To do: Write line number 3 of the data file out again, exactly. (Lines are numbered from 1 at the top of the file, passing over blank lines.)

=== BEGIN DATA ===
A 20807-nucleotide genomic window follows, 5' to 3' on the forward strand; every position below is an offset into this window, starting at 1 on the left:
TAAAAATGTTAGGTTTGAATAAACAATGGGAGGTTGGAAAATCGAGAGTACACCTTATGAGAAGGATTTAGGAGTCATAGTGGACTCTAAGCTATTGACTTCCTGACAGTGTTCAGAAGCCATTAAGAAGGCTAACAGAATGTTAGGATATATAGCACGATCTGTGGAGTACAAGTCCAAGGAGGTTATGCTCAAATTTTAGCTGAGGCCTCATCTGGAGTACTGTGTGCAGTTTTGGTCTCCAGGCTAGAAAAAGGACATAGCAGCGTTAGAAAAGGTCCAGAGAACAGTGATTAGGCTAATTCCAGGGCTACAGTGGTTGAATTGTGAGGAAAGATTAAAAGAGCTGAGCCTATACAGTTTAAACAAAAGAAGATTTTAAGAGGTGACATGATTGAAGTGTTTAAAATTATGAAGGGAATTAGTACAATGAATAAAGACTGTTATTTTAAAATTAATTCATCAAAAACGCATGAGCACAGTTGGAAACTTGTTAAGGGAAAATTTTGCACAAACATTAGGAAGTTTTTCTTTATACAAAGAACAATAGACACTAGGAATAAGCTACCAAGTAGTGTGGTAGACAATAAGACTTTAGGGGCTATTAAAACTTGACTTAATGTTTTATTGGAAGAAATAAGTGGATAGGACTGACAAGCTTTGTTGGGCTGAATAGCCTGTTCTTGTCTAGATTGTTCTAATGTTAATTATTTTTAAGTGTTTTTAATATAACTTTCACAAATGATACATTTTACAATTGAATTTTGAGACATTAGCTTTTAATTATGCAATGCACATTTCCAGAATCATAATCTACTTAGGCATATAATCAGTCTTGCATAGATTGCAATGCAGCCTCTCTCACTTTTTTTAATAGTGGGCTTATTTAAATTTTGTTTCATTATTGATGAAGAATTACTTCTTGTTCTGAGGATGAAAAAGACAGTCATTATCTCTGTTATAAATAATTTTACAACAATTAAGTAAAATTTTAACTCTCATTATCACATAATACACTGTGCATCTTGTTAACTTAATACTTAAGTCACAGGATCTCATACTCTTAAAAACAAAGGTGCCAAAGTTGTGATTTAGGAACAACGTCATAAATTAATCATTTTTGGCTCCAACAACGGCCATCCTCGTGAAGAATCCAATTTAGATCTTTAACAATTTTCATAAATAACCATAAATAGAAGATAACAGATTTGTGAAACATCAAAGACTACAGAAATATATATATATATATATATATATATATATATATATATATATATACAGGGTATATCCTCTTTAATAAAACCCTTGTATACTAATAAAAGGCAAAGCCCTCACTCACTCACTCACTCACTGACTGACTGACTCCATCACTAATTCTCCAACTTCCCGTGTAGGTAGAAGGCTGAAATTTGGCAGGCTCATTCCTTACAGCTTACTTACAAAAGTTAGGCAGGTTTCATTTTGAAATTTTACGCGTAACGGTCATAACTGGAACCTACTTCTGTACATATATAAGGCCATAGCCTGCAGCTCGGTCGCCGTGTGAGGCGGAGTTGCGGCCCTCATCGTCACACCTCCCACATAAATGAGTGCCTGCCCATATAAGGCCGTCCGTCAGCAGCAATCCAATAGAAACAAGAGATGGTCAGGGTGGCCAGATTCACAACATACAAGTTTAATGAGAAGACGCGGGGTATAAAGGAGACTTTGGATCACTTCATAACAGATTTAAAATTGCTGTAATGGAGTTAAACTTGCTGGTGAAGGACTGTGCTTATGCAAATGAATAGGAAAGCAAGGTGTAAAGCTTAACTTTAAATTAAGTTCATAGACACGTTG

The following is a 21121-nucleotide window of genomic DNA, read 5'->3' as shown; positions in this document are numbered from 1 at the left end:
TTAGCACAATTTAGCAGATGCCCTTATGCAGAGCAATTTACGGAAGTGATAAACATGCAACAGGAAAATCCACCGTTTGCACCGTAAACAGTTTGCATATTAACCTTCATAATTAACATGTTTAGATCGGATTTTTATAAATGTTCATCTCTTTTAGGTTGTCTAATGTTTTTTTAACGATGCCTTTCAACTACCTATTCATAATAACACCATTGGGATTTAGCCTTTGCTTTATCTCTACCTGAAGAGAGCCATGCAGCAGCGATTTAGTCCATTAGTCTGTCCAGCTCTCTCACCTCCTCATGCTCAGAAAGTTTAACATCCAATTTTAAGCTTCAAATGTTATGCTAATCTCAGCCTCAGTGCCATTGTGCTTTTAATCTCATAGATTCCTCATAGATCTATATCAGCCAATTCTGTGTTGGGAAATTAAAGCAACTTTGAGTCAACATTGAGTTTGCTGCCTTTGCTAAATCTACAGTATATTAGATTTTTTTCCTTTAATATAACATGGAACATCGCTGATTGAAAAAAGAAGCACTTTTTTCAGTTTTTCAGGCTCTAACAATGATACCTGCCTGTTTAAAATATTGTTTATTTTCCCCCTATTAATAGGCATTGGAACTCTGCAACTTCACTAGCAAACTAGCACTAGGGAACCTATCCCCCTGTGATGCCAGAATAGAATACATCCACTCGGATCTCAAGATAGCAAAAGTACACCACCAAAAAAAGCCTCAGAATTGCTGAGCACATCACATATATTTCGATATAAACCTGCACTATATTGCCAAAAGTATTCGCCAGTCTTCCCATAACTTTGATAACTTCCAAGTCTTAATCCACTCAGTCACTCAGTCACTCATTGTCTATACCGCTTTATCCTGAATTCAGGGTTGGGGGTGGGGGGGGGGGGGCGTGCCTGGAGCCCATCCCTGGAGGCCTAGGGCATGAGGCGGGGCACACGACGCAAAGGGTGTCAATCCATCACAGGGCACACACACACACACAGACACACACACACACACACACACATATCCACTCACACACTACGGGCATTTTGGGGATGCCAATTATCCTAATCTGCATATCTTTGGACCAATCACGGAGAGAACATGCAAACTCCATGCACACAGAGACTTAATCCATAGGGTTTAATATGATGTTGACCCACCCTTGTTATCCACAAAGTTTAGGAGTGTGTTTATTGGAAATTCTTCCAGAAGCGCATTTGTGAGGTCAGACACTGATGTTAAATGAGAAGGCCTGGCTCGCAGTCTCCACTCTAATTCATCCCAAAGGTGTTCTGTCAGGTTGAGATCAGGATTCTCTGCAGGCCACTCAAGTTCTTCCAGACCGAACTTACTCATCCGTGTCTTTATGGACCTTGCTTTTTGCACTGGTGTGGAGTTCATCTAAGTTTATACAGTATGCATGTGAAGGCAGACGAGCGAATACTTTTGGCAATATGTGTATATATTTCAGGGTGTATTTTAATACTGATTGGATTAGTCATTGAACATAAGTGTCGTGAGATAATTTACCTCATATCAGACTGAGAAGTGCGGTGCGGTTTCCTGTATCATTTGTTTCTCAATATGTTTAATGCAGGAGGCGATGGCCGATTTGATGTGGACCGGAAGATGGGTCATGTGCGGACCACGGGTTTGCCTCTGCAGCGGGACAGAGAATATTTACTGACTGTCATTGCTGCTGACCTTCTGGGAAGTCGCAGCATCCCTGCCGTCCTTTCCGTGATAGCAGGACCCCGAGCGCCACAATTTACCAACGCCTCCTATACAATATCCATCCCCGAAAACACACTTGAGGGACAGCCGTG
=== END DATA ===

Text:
The following is a 21121-nucleotide window of genomic DNA, read 5'->3' as shown; positions in this document are numbered from 1 at the left end: